Last week, the Obama administration announced a national campaign aimed at reducing the number of early scheduled childbirths. These are deliveries scheduled before 39 weeks of pregnancy, for non-medical reasons.
Reporter Lauren Whaley brings us more on the culture and risks of childbirth by appointment.
Corrie Carroll’s husband travels a lot for work. So, when it came time for the birth of their daughter, the Pasadena couple made an appointment. “He arrived home from Europe on a Wednesday night and we drove to the hospital at 6 a.m. on Thursday morning. I checked in. I put my hospital gown on. They gave me Pitocin. About an hour later, they gave me an epidural and eight hours later I had a baby. And it was perfect,” Carroll recalled.
She’s not alone in wanting to control when the baby arrives. Doctors are inducing their patients’ labor without a medical reason now more than ever.
Dr. David Lagrew is a maternal fetal medicine specialist at MemorialCare Health System in Orange County. “If you really look at inductions and say, what percentage of inductions we do today fall into the elective category, it’s the vast majority of them,” Lagrew says.
These scheduled labor inductions have been going up, mostly for the convenience of the doctor and mother. Pregnant women are simply sick of being pregnant, or they want a certain delivery date. Doctors want to deliver their own patients, so they suggest induction for a day that fits their schedule, “If I can deliver everybody from 8 to 5 Monday through Friday, that’s a better lifestyle than being up all night,” Lagrew says.
And data from a recent Stanford University study show that the rates of scheduled labor induction vary widely in California. Women who live in Pasadena, Burbank and Glendale are twice as likely as other moms in the state to have their labors induced without a medical reason. That’s over six times the rates for women in Napa and Red Bluff.
Why the disparity? The study’s author suspects that habits catch on. Doctors in a certain area get used to the convenience of inducing their patients. Or, neighbors tell each other about their scheduled births. These practices have some people concerned.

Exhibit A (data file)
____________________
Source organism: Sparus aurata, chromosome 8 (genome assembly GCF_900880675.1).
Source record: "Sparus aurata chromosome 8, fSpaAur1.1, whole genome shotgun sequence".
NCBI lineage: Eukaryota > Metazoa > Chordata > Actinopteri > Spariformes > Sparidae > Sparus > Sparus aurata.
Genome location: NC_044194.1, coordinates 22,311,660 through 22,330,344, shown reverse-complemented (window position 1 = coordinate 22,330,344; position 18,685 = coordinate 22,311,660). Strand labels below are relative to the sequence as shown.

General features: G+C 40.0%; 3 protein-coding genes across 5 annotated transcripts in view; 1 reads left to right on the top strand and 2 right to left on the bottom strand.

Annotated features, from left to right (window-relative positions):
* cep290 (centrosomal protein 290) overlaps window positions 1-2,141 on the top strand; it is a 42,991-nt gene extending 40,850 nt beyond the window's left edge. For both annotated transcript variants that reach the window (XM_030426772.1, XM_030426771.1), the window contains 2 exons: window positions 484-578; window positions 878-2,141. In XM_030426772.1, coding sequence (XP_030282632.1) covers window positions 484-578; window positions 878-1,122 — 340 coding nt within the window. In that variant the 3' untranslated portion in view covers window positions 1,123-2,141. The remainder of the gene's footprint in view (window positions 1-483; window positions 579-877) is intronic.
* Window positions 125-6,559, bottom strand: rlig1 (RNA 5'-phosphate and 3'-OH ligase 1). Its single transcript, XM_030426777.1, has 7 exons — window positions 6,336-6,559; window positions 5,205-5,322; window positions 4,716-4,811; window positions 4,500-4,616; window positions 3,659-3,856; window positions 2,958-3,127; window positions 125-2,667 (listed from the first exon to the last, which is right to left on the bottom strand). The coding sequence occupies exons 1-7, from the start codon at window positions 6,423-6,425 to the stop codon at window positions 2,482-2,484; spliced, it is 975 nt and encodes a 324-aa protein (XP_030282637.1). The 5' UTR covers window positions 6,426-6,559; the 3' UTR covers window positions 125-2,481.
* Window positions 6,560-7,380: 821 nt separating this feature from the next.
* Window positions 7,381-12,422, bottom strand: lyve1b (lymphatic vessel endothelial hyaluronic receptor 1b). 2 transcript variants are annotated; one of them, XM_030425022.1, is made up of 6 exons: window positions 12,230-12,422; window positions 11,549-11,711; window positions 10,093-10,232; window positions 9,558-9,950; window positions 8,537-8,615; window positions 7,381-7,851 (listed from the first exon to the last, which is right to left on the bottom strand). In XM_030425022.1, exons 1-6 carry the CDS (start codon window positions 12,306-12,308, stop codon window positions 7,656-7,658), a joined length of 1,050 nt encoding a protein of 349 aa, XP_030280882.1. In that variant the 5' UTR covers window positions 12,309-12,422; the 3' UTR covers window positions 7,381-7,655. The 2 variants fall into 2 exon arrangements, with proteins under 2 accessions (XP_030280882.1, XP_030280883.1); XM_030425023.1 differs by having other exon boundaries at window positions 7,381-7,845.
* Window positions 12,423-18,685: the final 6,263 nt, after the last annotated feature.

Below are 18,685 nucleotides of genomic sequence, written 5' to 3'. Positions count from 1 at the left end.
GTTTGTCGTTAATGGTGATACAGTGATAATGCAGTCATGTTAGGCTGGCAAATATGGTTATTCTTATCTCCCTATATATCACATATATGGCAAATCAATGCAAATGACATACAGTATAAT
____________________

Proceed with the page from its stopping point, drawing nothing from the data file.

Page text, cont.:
Tracy Hartley is a birth doula and has coached more than 400 women through childbirth, and she thinks induction is a huge issue. She says moms are starting to tell their doctors, “'Um, I don’t want to be induced thank you very much.' I tell my clients, 'Doctor’s not going to come to your house and induce you.' So If the doctor says, come in on Thursday morning for an induction, you say, 'I’m not ready, my baby’s not ready,' and the doctors have to go along with that as long as the baby is safe.”
Hartley says some women don’t realize that induction of labor means chemically starting contractions with synthetic hormones, usually synthetic Oxytocin or Pitocin, administered through an IV. Induction gets women into labor faster than Mother Nature does. If you’re a first-time mom, induction doubles your chances of getting a Cesarean Section.
Dr. Aaron Coughey is a Maternal-fetal medicine specialist and health economist at Oregon Health and Science University. He points out that the more things doctors do to a laboring woman, the longer the woman has to stay at the hospital. And the longer the stay, the more money it costs. “A lot of labor is one on one nursing and at most, two on one ... and that’s around the clock. So, you’re paying somewhat continuously around the clock, and that adds up pretty quickly,” Coughey says.
As for the babies, they face the biggest health risks when their mothers are induced before 39 weeks of pregnancy, “36 week-ers don’t do as well as 37. 37 doesn’t do as well as 38. And even 38 on average doesn’t do quite as well as 39,” Coughey said. Babies born early have a harder time breathing and eating, and end up in intensive care more often. “I do think we will see the vast majority of hospitals put a stop to elective deliveries less than 39 weeks,” David Lagrew says.
It's a trend that started even before the federal government made its appeal last week. For an induction after 39 weeks, there’s still a greater risk of c-section for first-time mothers, but doctors are much less worried about the baby’s health.
Remember Pasadena mom Corrie Carroll? She’s had two induced labors. “I support induced births. I think 39 weeks was a good time to have my baby,” Corrie says. “It’s really hard at the very end to wait for your baby and to wait for labor. But, if my doctor said it was OK, then ... she never once said that there was a chance that the baby wasn’t ready. And they were ready! Right? Yeah!”
They were ready. But, some babies born by induction are not. So, doctors and mothers are facing more pressure to wait until at least 39 weeks if they want to pick the baby’s birthday.
This story was produced with the California HealthCare Foundation Center for Health Reporting